alternative hypothesis: true difference in means is not equal to 0
95 percent confidence interval:
-1.7230634 -0.4883563
sample estimates:
mean in group 1 mean in group 2
0.6367533 1.7424631
```

### Remark 2: testing for non linear effect of X

```
x = age
y = tot
m1 <- lm(y ~ x)
summary(m2 <- lm(y ~ poly(x, 2))) # in '*linear model*', '*linear*' stands for a the relationship between the parameters and Y, not the predictors and Y
```

```
Call:
lm(formula = y ~ poly(x, 2))
Residuals:
Min 1Q Median 3Q Max
-4.2024 -1.3492 0.0449 1.0755 4.4781
Coefficients:
Estimate Std. Error t value Pr(>|t|)
(Intercept) -1.911e-04 1.442e-01 -0.001 0.999
poly(x, 2)1 -1.563e+01 1.806e+00 -8.652 6.26e-15 ***
poly(x, 2)2 -4.758e-01 1.806e+00 -0.263 0.793
---
Signif. codes: 0 '***' 0.001 '**' 0.01 '*' 0.05 '.' 0.1 ' ' 1
Residual standard error: 1.806 on 154 degrees of freedom
Multiple R-squared: 0.3273, Adjusted R-squared: 0.3186
F-statistic: 37.46 on 2 and 154 DF, p-value: 5.522e-14
```

### Remark 2: testing for non linear effect of X

```
plot(x, y)
lines(x, fitted(m1), col=2) # linear
lines(x, fitted(m2), col=3) # polynomial deg 2
```

### Remark 3: Non-parametric analyses as an alternative

```
plot(y ~ x, bty='l', pch=16)
lines(lowess(x, y), col='blue', lwd=2)
```

### Remark 4: nicer plot with ggplot2

### Multiple regression

Mutliple regression is a simple extension of simple regression: instead of considering only one predictor variable '\( X \)', several are taken into account '\( X_1, X_2, ... X_p \)'. The linear model then becomes:

\[ y_i = \beta_1.x_{1i}+ \beta_2.x_{2i} + ... + \beta_p.x_{pi} + \epsilon_i \]

### Interpretation of coefficients

\( \beta_i \) represents the amount by which \( Y \) is modified when \( X_i \) increases by 1 while the other \( X_{j \neq i} \) remain constant (all other things equal).

Remark: The interpretation of \( \beta_i \) can actually become tricky when the \( \X_i \) are highly correlated (see variance inflation factor, VIF).

For categorical variables (factors), the interpretation of the betas depends on the coding contrast used: reference coding ( contr.treament) or deviation coding (contr.sum)

### Recommended readings for linear modelling

- John Fox (1997)
*Applied Regression Analysis, Linear Models, and Related Methods*, Sage publications. - Julian Faraway (2005)
*Linear Models with R*, Chapman & Hall. - Scott E. Maxwell and Harold D. Delaney (2000)
*Designing experiments and analyzing data: a model comparison perspective*, Erlbaum. - Frank Harrell (2001)
*Regression Modeling Strategies*

### An issue with repeated measurements

Consider an experiment in which reaction times are recorded in two experimental conditions in human participants. Moreover let us suppose that each participant produced many data points in each condition (“repeated measures”).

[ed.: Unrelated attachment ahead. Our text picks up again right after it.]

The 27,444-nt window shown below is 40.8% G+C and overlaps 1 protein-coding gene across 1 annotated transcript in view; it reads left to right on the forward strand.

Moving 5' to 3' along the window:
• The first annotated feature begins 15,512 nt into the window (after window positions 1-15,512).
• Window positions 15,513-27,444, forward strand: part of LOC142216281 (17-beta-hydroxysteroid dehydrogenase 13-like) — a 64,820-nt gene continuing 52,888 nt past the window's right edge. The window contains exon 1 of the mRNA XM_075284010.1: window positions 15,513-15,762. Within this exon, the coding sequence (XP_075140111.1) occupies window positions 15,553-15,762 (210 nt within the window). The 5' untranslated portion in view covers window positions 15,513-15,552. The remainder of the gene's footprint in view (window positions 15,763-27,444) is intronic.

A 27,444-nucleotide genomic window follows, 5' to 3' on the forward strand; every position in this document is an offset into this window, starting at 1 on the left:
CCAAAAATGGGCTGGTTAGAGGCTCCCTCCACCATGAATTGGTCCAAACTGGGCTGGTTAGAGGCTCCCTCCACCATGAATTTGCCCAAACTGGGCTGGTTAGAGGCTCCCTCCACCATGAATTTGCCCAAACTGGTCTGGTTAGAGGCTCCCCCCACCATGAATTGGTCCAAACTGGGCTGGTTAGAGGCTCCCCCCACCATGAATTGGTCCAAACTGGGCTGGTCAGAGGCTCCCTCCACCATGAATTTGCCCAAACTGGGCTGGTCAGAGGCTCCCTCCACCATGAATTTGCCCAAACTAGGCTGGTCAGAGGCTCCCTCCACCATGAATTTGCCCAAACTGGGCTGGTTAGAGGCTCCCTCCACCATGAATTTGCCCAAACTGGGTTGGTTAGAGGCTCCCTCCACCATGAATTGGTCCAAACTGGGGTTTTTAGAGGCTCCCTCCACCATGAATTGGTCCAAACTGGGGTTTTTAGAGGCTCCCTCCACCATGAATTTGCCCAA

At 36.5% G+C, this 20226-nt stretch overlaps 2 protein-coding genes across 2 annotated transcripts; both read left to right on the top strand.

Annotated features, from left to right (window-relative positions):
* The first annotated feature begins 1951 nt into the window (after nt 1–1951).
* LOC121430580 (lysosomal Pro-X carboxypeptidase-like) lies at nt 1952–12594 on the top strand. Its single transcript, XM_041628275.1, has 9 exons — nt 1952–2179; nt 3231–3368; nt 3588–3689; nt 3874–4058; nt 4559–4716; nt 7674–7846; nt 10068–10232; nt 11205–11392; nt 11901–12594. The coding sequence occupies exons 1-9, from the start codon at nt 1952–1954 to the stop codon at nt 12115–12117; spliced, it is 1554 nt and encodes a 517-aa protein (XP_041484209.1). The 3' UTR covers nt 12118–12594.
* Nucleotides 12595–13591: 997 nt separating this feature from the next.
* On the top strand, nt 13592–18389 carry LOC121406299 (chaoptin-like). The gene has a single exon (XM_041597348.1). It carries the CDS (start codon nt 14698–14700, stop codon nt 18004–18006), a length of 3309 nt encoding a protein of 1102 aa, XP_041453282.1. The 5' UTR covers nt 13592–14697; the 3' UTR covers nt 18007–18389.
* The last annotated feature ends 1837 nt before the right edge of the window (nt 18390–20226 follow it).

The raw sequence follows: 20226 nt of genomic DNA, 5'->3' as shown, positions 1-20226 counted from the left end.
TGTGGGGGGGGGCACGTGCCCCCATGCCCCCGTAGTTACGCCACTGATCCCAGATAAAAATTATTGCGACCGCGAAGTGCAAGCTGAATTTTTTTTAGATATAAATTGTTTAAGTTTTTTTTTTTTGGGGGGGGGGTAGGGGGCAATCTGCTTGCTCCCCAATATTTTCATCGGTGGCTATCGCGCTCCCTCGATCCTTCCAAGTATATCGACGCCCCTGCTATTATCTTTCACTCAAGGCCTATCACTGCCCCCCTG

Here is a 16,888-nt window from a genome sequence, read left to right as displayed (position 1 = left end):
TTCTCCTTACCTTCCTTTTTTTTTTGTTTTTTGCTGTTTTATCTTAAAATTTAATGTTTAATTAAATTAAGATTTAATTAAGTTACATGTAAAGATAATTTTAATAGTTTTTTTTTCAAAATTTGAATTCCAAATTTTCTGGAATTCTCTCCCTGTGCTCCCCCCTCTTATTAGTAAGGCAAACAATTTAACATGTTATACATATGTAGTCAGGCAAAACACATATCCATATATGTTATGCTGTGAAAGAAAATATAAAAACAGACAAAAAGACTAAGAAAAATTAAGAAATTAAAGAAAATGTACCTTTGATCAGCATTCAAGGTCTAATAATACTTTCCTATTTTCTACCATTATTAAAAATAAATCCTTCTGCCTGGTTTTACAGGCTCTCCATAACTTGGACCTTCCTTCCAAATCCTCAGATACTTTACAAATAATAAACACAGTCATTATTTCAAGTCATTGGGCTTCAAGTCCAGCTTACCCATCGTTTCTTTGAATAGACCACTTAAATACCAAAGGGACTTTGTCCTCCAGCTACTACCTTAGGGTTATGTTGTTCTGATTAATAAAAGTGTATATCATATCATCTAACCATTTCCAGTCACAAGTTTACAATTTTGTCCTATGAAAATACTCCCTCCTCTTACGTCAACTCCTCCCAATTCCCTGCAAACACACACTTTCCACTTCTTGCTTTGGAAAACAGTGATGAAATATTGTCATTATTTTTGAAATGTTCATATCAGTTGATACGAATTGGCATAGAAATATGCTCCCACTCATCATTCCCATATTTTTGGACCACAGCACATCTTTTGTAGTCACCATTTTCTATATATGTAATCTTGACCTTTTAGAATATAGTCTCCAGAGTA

```
subj cond RT
s01 c1 520
s01 c1 497
s01 c1 489
...
s01 c2 530
s01 c2 513
...
s02 c1 632
s02 c1 567
```

### An issue with repeated measurements

Newcomers to Psychology are often surprised when they are told that:

“**RTs within subject and condition must be averaged before running the Anova (or t-test).**”

- Why it is not possible to perform the statistical analyses on the raw data set?
- What is the purpose of having several trials per subject if we average in the end?

### Justifications for averaging over repeated measurements

the within-subject within-condition RTs are not independent (for example RTs may be autocorrelated),

**violating the assumption of statistical independence**.Even if within subject data are independent, the mere fact that the the data is clustered by participants yields a lack of independence (see Intraclass Correlation Coefficient)

the unit of observation over which we want to perform

*inference*is generally the*population of humans*, not the*population of trials*.

One wants to compare the observed effect size to the variability between participants, not the trial-to-trial variability (A similar issue exists in fMRI data analyses: see first level/fixed effect vs. second level/random effects analyses. Unless you are interested in aprecise individual participant; think about single case studies in neuropsychology or psychophysics).

### One issue with averaging

This experiment actually has three sources of variations:

- the factor condition
- the factor subject
- the factor trial

Averaging over trials entails confuses the trial-to-trial variability and the between subjects variability.

(Remark: The reason to increase the number of within subject measurements is to decrease the weight of the trial-to-trial variabililty).

**What are fixed and random factors?**

### Fixed and Random factors

**Fixed factor**: we are interested in differences between the levels of the factor.**Random factor**: the levels would vary in replications of the experiment. The effect for a given level is not of interest, but we may be interest in the variance.

Relations between factors: two factors can be **crossed**, **nested** or neither.

Knowing the relations between factors and their types allows one to compute the Expected Mean Squares in an ANOVA, and select the appropriate error term to assess an effect.

(See, e.g. Abdi, Edelman, Valentin, Dowling (2009) *Experimental Design and Analysis for Psychology*, OUP.)

### The score model